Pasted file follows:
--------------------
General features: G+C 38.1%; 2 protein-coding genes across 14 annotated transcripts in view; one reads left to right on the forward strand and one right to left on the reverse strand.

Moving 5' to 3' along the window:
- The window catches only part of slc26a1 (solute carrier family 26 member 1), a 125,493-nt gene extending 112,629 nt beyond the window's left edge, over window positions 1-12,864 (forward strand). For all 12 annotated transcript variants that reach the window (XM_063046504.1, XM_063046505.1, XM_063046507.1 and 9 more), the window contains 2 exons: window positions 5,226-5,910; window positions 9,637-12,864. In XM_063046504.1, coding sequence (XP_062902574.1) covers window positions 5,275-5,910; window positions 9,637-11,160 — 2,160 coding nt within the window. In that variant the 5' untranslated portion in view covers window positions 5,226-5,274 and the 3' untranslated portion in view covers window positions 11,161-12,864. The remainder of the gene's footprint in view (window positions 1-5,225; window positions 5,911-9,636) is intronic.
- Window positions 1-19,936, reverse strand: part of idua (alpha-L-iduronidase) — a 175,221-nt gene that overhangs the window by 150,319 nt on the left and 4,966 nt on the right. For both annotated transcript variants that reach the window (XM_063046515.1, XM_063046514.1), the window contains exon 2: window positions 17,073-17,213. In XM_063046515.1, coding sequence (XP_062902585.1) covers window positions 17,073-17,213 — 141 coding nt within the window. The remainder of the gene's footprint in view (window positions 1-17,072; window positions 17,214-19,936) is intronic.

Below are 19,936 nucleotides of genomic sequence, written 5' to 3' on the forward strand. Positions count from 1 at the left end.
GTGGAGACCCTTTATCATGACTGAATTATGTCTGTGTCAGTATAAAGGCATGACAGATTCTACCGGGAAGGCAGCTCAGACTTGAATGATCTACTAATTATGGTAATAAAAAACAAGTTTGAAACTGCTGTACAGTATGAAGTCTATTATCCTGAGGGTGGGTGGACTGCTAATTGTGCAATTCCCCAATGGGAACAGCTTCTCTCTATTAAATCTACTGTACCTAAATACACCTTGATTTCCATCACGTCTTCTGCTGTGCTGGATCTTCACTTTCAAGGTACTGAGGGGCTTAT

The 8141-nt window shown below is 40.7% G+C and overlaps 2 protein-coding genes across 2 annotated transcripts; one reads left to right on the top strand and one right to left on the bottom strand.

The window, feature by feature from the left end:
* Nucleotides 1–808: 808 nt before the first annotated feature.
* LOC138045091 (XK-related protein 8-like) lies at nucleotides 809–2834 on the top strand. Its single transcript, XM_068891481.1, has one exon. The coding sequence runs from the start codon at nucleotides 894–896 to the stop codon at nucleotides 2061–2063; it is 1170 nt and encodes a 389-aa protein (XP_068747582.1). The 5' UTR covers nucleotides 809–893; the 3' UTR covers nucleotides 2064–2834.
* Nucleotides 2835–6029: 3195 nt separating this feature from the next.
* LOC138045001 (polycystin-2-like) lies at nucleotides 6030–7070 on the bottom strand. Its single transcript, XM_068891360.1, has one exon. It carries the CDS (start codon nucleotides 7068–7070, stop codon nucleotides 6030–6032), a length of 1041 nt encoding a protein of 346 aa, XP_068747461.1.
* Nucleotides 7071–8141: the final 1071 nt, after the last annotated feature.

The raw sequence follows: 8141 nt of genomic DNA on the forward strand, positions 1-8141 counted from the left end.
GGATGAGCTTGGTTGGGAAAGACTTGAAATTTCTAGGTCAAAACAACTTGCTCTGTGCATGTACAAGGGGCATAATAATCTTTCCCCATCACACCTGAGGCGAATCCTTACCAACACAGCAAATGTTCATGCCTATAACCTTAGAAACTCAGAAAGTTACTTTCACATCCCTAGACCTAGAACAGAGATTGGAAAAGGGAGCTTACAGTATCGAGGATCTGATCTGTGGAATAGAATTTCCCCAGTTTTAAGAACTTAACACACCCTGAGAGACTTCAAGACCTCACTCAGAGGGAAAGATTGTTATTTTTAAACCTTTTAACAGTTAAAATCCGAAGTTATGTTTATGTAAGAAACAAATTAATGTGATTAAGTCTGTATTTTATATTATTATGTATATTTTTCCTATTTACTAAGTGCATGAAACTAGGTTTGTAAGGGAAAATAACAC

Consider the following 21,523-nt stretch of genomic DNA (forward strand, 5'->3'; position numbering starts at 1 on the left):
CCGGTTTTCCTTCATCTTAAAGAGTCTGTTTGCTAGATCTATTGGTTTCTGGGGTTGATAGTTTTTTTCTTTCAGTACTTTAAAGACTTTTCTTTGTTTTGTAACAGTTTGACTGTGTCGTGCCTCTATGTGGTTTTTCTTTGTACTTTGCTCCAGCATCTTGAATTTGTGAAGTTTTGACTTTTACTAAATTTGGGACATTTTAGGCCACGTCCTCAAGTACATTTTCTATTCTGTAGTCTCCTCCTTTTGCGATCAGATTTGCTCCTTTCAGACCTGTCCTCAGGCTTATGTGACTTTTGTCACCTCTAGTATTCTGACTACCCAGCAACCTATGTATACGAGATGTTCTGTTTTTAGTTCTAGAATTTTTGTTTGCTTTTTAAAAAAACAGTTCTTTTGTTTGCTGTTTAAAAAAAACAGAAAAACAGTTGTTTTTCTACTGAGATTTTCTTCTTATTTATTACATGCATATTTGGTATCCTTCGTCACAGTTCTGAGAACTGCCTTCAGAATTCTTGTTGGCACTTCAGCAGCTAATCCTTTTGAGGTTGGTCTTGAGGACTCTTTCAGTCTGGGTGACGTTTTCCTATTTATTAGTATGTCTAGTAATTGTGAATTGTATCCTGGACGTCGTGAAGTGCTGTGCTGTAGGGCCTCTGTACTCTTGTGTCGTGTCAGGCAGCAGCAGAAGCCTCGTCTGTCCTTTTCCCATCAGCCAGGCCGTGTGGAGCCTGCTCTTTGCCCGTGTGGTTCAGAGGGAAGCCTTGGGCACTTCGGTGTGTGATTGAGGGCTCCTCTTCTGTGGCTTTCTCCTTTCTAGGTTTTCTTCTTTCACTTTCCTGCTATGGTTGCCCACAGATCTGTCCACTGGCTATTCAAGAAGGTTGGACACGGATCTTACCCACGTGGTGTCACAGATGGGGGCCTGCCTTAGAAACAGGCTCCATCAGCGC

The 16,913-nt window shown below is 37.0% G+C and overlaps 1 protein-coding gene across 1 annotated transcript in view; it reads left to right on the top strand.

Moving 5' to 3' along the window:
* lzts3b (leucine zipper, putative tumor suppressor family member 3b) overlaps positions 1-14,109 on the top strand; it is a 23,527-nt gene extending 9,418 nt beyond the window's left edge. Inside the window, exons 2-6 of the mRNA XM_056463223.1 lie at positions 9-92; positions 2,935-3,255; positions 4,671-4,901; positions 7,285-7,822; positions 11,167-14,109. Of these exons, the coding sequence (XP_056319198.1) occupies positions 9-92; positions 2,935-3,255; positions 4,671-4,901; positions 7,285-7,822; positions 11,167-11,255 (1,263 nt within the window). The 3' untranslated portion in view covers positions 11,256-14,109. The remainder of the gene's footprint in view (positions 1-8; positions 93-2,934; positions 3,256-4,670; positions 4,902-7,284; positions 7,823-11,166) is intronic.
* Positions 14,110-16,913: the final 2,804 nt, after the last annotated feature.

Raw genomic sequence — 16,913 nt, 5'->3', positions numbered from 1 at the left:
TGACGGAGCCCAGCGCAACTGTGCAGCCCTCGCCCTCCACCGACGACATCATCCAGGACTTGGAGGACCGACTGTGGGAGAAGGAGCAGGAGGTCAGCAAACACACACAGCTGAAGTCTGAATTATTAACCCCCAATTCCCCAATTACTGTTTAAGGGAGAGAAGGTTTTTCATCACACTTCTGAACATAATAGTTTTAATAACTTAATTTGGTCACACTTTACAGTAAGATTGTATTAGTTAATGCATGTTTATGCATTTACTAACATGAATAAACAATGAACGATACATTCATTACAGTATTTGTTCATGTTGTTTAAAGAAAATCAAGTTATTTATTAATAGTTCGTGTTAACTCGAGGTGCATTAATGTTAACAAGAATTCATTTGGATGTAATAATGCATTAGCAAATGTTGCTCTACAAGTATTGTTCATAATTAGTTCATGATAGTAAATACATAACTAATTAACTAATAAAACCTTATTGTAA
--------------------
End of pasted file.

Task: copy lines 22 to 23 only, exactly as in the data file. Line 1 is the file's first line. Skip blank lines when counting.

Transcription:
Raw genomic sequence — 16,913 nt, 5'->3', positions numbered from 1 at the left:
TGACGGAGCCCAGCGCAACTGTGCAGCCCTCGCCCTCCACCGACGACATCATCCAGGACTTGGAGGACCGACTGTGGGAGAAGGAGCAGGAGGTCAGCAAACACACACAGCTGAAGTCTGAATTATTAACCCCCAATTCCCCAATTACTGTTTAAGGGAGAGAAGGTTTTTCATCACACTTCTGAACATAATAGTTTTAATAACTTAATTTGGTCACACTTTACAGTAAGATTGTATTAGTTAATGCATGTTTATGCATTTACTAACATGAATAAACAATGAACGATACATTCATTACAGTATTTGTTCATGTTGTTTAAAGAAAATCAAGTTATTTATTAATAGTTCGTGTTAACTCGAGGTGCATTAATGTTAACAAGAATTCATTTGGATGTAATAATGCATTAGCAAATGTTGCTCTACAAGTATTGTTCATAATTAGTTCATGATAGTAAATACATAACTAATTAACTAATAAAACCTTATTGTAA